The Marin County real estate market has favored sellers for the last 10 years. This means that buyers usually face bidding on desirable homes, typically those in good school districts, a walk to town, close to San Francisco, and remodeled/in good condition. In multiple offer situations, these houses may sell between 2 to 10% over the asking price. How to win? An experienced, successful agent will tell you that it’s about far more than calculating the highest price.
The Best Strategies to Get Your Offer Accepted
Madeline bases her advice on three decades of experience in the Marin market:Don’t hesitate! If you love a home, tell the buyer’s agent on day 1. This communicates to the seller that yours will be a solid offer and that you will be there until the home becomes yours. Of course, you may have some considerations or queries, but it’s critical that you not mention these to the selling agent. Instead, share any concerns with your own agent – it’s their job to get the answers.
Buy the property “as is” without any contingencies. This is not advice we would have given several years ago, when it was typical for the buyer to pay for an inspection after a price was agreed upon – with further negotiations to follow if necessary. Over the last five to 10 years, however, competition in Marin has made this process impractical. Now, sellers provide pre-listing inspection reports in their Disclosure Packet. As a result, buyers know about the home’s condition before they make an offer.
A good buyer’s agent will advise you on the quality of the inspection reports and the reputation of the inspector. If there are questions about what’s in the reports or concerns about the inspectors, the buyer may ask the seller for permission to do their own inspection or have a contractor look at the property, at the buyer’s expense. In our experience, sellers usually allow this request and are impressed with your level of interest.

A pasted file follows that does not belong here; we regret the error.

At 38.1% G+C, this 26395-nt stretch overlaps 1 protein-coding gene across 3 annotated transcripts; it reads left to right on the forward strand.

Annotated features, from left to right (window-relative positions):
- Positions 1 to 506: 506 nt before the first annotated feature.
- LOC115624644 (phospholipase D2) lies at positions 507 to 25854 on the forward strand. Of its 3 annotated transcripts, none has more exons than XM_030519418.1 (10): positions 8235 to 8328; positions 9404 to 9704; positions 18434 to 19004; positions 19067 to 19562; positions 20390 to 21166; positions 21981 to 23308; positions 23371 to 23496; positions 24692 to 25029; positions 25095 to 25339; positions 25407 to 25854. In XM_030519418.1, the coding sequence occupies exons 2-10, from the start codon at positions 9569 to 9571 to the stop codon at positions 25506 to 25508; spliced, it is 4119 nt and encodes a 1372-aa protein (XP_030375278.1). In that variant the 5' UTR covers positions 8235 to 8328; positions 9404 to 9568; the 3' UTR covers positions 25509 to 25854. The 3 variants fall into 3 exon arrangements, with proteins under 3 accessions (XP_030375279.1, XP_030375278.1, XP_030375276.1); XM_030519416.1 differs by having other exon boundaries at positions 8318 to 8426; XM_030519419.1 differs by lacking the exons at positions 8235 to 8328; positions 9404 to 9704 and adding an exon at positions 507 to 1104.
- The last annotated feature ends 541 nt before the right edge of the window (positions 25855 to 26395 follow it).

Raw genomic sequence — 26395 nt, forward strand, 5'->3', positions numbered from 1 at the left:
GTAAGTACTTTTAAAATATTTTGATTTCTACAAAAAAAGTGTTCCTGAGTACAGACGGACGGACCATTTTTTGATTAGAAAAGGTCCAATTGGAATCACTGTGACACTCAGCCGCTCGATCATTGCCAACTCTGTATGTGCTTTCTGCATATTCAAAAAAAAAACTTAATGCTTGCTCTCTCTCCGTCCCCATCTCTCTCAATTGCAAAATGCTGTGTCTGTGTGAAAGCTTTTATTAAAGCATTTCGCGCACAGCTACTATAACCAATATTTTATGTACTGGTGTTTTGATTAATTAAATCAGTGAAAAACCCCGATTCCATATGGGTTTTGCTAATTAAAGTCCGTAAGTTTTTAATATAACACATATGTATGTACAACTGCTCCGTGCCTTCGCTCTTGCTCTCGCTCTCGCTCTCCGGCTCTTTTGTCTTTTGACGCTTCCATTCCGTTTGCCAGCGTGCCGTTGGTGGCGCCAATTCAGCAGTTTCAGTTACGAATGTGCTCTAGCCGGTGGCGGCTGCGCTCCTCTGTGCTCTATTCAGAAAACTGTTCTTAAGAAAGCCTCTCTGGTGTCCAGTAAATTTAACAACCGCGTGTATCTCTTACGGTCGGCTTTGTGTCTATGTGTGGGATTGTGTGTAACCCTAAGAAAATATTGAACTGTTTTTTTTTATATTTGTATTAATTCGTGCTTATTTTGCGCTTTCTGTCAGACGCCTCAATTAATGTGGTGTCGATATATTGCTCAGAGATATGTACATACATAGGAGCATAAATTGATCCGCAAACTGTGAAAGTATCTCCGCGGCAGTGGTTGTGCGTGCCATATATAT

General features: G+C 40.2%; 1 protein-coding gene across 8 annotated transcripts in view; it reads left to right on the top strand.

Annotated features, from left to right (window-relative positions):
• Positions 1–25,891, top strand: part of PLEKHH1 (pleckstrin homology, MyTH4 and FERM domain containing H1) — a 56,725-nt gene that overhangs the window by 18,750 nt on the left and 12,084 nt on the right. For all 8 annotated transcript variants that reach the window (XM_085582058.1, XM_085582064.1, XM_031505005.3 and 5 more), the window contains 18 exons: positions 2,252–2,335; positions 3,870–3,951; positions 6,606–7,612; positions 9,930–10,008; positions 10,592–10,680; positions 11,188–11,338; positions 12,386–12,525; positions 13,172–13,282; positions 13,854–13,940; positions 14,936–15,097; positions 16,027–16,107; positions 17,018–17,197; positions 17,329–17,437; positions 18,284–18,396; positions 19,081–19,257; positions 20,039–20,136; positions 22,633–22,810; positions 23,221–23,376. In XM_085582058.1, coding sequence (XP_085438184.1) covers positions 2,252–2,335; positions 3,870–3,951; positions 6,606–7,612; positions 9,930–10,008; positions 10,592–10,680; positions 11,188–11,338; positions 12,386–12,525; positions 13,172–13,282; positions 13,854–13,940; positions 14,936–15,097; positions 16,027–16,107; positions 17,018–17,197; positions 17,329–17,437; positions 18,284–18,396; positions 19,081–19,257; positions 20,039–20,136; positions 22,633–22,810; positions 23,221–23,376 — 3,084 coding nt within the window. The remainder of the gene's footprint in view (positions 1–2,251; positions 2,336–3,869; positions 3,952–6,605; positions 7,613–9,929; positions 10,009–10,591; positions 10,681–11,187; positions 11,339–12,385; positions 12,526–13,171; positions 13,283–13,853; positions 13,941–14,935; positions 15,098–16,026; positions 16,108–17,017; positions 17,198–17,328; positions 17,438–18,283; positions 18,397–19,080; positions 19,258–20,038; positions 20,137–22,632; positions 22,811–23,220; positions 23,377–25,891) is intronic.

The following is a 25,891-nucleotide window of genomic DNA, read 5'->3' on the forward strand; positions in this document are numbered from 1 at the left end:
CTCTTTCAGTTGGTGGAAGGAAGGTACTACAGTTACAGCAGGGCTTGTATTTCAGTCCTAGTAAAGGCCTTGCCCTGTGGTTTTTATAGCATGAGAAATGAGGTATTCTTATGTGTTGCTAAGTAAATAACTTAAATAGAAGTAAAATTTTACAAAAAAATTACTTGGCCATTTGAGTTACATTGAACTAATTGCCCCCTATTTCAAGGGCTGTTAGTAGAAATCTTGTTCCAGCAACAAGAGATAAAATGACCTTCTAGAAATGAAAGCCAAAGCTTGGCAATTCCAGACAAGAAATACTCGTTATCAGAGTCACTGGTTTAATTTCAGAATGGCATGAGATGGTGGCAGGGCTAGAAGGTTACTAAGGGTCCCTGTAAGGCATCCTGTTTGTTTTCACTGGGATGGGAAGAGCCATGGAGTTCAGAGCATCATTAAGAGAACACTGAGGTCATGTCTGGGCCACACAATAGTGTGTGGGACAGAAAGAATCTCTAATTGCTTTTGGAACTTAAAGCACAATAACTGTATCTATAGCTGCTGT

All cash offer. If you can provide cash for the purchase, your offer will be more attractive to sellers. They will have a greater certainty that the sale will proceed to completion. Many sales in Marin are all cash. However, buyers often take a mortgage after closing to free their assets. An experienced mortgage advisor can guide you through this process. A cash offer also lets you remove the last important contingencies: loan and property appraisal.
Note that all-cash offers may not justify a lower offer amount. With up to 40% of offers being all cash, this alone may not give you an advantage in a competitive situation.
If you do not have cash for the purchase, pre-qualification for a mortgage loan is useful. This means that your lender has higher confidence in your financial status and ability to make payments. In some cases, your agent may advise you to remove your contingencies for an appraisal and loan. This makes your offer equivalent to a cash offer, so your agent will carefully consider many variables before making this suggestion.